UK – The recent downgrade of the UK's credit rating could impact collateral arrangements agreed by some of the country's pension funds, but will otherwise have little effect, Redington has said.
The consultancy's head of manager research Pete Drewienkiewicz said the impact of Moody's long-expected decision on Friday to downgrade the sovereign one notch to Aa1 would be "fairly limited" and noted that the country was still left with the longest average maturity profile – higher than both neighbouring France and the US at 15 years.
However, he warned that the downgrade could impact liability-driven investment (LDI) strategies put in place by some of the country's pension funds due to collateral requirements agreed with banks.
"We have seen some banks insert 'AAA-only' clauses into Credit Support Annexes (CSAs), meaning that Friday's move would have rendered Gilts ineligible to be posted as collateral against derivative trade mark-to-markets," Drewienkiewicz said.
Tom McCartan, associate within the manager research division, said the consultancy would "strongly recommend" against signing any such restrictive CSAs, as it would render the majority of assets a UK fund could use as collateral useless.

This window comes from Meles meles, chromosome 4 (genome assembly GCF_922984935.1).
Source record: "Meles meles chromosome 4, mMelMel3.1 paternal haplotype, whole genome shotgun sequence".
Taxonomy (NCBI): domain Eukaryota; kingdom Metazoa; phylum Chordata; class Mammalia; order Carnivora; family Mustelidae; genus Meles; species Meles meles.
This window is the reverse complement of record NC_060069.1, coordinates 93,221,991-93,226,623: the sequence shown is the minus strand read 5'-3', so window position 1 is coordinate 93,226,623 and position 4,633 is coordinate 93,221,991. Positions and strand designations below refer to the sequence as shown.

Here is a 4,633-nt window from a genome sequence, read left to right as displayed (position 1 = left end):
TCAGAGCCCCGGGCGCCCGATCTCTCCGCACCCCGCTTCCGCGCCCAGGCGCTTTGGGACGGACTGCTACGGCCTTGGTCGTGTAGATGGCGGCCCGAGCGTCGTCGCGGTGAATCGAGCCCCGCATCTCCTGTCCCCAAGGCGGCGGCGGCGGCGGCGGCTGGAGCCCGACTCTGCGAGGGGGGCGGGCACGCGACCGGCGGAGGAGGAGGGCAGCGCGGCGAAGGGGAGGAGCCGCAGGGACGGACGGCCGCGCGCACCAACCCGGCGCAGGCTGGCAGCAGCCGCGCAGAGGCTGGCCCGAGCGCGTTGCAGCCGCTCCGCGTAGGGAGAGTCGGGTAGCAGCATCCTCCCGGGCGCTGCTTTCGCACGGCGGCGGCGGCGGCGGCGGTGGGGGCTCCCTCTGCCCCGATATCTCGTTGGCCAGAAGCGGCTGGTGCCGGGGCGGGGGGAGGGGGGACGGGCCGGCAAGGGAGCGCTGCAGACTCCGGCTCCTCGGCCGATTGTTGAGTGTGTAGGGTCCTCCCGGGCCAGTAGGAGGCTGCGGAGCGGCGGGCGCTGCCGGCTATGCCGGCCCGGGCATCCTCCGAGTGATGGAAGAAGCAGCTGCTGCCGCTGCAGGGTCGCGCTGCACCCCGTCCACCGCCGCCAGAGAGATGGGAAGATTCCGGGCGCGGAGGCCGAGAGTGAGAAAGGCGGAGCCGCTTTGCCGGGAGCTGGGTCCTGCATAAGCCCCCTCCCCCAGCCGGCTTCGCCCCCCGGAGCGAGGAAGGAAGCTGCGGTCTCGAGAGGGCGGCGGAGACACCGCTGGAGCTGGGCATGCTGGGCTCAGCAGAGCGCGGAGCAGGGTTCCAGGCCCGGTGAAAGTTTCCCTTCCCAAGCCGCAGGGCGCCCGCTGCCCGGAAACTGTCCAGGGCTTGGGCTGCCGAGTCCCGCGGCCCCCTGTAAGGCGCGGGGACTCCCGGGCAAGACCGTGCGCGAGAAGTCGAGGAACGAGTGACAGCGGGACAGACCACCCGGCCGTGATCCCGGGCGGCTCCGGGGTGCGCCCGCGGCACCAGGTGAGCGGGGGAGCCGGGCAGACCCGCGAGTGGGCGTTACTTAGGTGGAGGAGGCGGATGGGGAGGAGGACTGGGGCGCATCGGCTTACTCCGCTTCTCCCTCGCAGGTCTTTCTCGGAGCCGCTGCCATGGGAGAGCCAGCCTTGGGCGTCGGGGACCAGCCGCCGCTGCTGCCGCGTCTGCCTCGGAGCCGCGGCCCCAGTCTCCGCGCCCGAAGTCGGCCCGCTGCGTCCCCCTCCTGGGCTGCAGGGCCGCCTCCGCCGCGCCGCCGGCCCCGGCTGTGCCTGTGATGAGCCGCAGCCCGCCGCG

"Where there is no ratings restrictions on collateral, banks usually look for the compromise of stepped increases in haircuts," he told IPE.
"This means that if the UK does get downgraded further, you agree to increase the haircut, over-collateralising your mark to market position."
Asked whether the downgrade would otherwise impact investment strategies – specifically if any fund deeds would force trustees to reconsider their Gilt holdings – Aon Hewitt's Paul McGlone dismissed the notion out of hand.
"Most trustee rules are drafted sufficiently widely to enable an investment in a very wide range of assets," he said, noting that a number of deeds would date back as far as the 1950s and would likely only require trustees to invest in "marketable instruments".
"It certainly won't go as far as saying what makes them investment grade and what doesn't," he said.
"My gut feeling is that it really doesn't matter from a pension fund perspective."
He added that his "gut feeling" was that the downgrade would not matter greatly.
"We've seen Gilt prices and yields continue to move around – and every time Gilt yields twitch, it has implications for pensions," he said.
"Other than that, I don't anticipate the twitching is going to be substantially more than we've seen in recent months and years."